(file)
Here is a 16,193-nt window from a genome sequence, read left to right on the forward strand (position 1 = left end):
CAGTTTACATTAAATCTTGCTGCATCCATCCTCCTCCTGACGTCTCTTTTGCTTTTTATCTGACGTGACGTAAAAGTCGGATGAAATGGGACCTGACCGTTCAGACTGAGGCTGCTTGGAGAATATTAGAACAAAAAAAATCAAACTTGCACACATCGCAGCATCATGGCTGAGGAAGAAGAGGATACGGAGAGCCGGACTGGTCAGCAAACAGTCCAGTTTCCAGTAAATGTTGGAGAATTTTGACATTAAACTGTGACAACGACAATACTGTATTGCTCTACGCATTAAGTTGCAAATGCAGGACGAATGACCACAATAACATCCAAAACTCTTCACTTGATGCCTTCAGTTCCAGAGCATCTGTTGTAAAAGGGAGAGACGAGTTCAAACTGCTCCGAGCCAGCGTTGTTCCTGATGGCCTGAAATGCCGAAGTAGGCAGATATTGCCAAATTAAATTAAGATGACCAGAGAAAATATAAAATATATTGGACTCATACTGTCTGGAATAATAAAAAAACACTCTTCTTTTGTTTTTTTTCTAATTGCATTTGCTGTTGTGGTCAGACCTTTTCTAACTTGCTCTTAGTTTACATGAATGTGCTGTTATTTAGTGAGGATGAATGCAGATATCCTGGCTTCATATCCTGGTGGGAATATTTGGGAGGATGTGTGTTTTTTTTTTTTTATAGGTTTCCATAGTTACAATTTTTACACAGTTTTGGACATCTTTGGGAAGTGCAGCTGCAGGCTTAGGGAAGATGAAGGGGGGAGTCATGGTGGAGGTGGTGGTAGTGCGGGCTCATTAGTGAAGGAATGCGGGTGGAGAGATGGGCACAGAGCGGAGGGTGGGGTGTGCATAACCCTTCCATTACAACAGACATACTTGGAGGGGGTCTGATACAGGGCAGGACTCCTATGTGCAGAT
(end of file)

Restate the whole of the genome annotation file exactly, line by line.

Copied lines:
Here is a 16,193-nt window from a genome sequence, read left to right on the forward strand (position 1 = left end):
CAGTTTACATTAAATCTTGCTGCATCCATCCTCCTCCTGACGTCTCTTTTGCTTTTTATCTGACGTGACGTAAAAGTCGGATGAAATGGGACCTGACCGTTCAGACTGAGGCTGCTTGGAGAATATTAGAACAAAAAAAATCAAACTTGCACACATCGCAGCATCATGGCTGAGGAAGAAGAGGATACGGAGAGCCGGACTGGTCAGCAAACAGTCCAGTTTCCAGTAAATGTTGGAGAATTTTGACATTAAACTGTGACAACGACAATACTGTATTGCTCTACGCATTAAGTTGCAAATGCAGGACGAATGACCACAATAACATCCAAAACTCTTCACTTGATGCCTTCAGTTCCAGAGCATCTGTTGTAAAAGGGAGAGACGAGTTCAAACTGCTCCGAGCCAGCGTTGTTCCTGATGGCCTGAAATGCCGAAGTAGGCAGATATTGCCAAATTAAATTAAGATGACCAGAGAAAATATAAAATATATTGGACTCATACTGTCTGGAATAATAAAAAAACACTCTTCTTTTGTTTTTTTTCTAATTGCATTTGCTGTTGTGGTCAGACCTTTTCTAACTTGCTCTTAGTTTACATGAATGTGCTGTTATTTAGTGAGGATGAATGCAGATATCCTGGCTTCATATCCTGGTGGGAATATTTGGGAGGATGTGTGTTTTTTTTTTTTTATAGGTTTCCATAGTTACAATTTTTACACAGTTTTGGACATCTTTGGGAAGTGCAGCTGCAGGCTTAGGGAAGATGAAGGGGGGAGTCATGGTGGAGGTGGTGGTAGTGCGGGCTCATTAGTGAAGGAATGCGGGTGGAGAGATGGGCACAGAGCGGAGGGTGGGGTGTGCATAACCCTTCCATTACAACAGACATACTTGGAGGGGGTCTGATACAGGGCAGGACTCCTATGTGCAGAT